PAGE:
Convergence: Wonder Woman #2 Review
has been a neat idea that turned out incredibly horrendous. After a first month of nothing but weak main issues, and tie-ins that repeated about 90% of the same plot beats, we’re finally well into the second month. One of the few to catch my eye was the Wonder Woman
tie-in, which had a thoroughly well-rounded first issue. With only one issue to wrap things up, how did Convergence: Wonder Woman
#2 shape out to be?
First things first, part of the reason why the first half was one of my favorite picks of that month had mainly to do with how Larry Hama played around with the supporting cast. Ever since Crisis on Infinite Earths
, Wonder Woman has always had a supporting cast issue. While beforehand there was always Steve Trevor and Etta Candy, they’ve been cast away. Hama provides readers with enough character beats to realize what those two have to offer to begin with.
So, while last month’s installment was able to really showcase that, #2 suffers from having to give that the back seat. Steve and Etta are now thrust into the background, fodder for the villains and for dramatic monologues. While the monologues themselves aren’t that bad at all, it feels a bit like a wasted opportunity to not have the trio stick together through this all. Another consequence of this decision makes the issue feel a lot more drawn out.
The advantage of that, however, is that we follow just one perspective - Diana’s. Hama writes a very serviceable Wonder Woman, all of the right attitudes and voices are in alignment, and it’s just something that comes off as a breath of fresh air given the awful Finch run. I think we can all agree that any break from that is something to be treasured. So, while this issue dragged heavily in the middle, it never felt entirely trite at all.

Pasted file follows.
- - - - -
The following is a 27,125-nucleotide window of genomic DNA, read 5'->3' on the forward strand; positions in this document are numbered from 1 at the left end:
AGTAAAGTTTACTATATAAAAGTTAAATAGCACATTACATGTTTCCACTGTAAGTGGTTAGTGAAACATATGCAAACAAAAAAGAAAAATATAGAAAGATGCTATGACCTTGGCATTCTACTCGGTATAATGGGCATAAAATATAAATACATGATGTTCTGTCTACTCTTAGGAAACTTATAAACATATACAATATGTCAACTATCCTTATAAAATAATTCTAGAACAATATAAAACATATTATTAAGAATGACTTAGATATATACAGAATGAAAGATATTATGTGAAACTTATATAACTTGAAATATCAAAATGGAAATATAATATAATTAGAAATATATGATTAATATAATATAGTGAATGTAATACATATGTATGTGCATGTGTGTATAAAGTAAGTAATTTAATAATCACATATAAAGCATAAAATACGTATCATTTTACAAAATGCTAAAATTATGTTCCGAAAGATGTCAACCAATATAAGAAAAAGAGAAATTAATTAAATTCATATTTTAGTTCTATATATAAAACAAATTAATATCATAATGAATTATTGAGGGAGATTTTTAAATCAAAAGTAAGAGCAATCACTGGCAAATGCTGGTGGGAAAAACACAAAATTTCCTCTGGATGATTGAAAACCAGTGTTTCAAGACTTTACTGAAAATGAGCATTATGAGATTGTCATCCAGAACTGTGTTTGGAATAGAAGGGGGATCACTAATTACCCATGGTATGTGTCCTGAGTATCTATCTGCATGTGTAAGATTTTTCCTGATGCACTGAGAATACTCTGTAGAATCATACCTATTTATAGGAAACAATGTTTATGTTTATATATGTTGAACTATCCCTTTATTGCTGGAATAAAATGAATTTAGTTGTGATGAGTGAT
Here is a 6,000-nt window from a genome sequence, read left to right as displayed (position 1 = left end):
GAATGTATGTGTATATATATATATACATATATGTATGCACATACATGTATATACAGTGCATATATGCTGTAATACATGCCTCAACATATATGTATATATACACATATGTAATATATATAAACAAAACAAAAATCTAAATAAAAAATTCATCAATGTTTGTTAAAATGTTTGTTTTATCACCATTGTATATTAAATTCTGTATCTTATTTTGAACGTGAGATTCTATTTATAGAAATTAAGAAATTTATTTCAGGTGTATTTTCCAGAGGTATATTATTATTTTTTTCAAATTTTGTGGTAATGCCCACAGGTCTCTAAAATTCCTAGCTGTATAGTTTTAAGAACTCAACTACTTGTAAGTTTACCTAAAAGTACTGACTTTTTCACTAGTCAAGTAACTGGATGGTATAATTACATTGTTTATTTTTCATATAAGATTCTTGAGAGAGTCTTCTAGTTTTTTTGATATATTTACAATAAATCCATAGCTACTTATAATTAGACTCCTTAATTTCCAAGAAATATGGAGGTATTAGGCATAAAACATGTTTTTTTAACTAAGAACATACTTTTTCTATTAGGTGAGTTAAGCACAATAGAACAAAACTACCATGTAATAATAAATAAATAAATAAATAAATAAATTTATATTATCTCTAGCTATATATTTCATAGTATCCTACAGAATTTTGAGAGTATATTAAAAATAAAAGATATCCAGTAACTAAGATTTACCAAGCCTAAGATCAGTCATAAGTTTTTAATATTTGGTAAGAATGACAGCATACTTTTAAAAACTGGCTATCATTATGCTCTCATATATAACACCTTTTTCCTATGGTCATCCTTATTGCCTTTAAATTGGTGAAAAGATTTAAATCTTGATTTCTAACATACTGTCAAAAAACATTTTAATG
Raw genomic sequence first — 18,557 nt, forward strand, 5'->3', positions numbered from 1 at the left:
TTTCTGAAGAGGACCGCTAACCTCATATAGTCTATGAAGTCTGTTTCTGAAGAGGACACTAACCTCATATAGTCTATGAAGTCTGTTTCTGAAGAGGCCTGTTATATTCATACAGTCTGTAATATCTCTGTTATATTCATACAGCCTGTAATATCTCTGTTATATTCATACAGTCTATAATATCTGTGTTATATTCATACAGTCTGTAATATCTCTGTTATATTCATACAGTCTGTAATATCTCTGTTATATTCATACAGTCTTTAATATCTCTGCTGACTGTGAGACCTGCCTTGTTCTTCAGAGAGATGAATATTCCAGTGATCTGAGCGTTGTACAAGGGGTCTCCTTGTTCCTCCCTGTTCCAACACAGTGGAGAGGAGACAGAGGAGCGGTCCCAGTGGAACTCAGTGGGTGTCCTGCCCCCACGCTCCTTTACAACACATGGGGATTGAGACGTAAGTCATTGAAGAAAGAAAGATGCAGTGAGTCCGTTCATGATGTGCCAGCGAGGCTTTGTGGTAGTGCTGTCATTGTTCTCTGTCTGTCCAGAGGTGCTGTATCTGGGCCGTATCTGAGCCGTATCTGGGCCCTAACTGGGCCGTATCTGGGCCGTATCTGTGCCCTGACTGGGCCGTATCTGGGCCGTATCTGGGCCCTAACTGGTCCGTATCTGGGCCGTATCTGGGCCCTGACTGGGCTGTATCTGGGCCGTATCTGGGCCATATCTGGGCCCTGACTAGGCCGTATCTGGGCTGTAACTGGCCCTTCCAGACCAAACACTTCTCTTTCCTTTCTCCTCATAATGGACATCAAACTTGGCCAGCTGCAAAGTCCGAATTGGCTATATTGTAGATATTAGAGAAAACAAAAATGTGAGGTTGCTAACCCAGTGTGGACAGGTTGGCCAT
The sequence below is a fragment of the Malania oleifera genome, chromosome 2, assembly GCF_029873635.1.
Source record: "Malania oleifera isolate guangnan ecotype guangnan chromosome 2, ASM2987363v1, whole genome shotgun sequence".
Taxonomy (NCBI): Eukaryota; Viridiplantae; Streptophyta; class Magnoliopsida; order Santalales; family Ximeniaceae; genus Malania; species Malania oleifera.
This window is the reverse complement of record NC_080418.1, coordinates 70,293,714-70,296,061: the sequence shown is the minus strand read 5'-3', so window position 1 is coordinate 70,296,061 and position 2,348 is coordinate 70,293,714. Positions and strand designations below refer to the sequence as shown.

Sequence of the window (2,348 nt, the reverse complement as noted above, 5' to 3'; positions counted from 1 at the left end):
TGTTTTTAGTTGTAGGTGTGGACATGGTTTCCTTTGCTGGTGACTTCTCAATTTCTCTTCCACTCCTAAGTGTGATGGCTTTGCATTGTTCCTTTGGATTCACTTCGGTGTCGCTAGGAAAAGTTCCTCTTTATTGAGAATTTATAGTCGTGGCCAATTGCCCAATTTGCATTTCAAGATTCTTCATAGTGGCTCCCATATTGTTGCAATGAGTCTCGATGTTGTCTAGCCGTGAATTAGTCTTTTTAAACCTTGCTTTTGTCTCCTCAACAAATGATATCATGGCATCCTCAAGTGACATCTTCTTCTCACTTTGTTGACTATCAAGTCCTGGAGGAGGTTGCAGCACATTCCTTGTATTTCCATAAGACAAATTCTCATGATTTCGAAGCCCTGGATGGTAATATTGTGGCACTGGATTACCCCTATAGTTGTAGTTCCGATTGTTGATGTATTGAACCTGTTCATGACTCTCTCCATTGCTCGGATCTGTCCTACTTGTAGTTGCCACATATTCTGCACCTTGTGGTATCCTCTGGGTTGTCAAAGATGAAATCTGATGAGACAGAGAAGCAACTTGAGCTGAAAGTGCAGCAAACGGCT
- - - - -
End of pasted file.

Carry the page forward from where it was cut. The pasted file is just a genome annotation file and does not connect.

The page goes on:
On the art side of the equation, we say farewell to Joshua Middleton and hello to Aaron Lopresti. This is actually a bit of a shame, since Middleton was able to strike such a great mood with the first. He evoked a classier, loving, menacing, and tough nature with his artwork last month and it is sad to see that go. Lopresti doesn’t do a terrible job, but it’s hard to argue that it’s anything but more ordinary. It doesn’t pack the same punch and more or less is like anything else.
Overall, this is one of the better Convergence
tie-ins. It tells a personal story without delving into any sort of unnecessary minutiae. It’s a nice, brisk, recapitulation of Wonder Woman’s character and cast, and I enjoyed it under that lens. Could it have done more, said more? Of course, most of these tie-ins could have, but we judge across the board and this was one of the better ones. Only one week left anyway. Comments and thoughts appreciated below.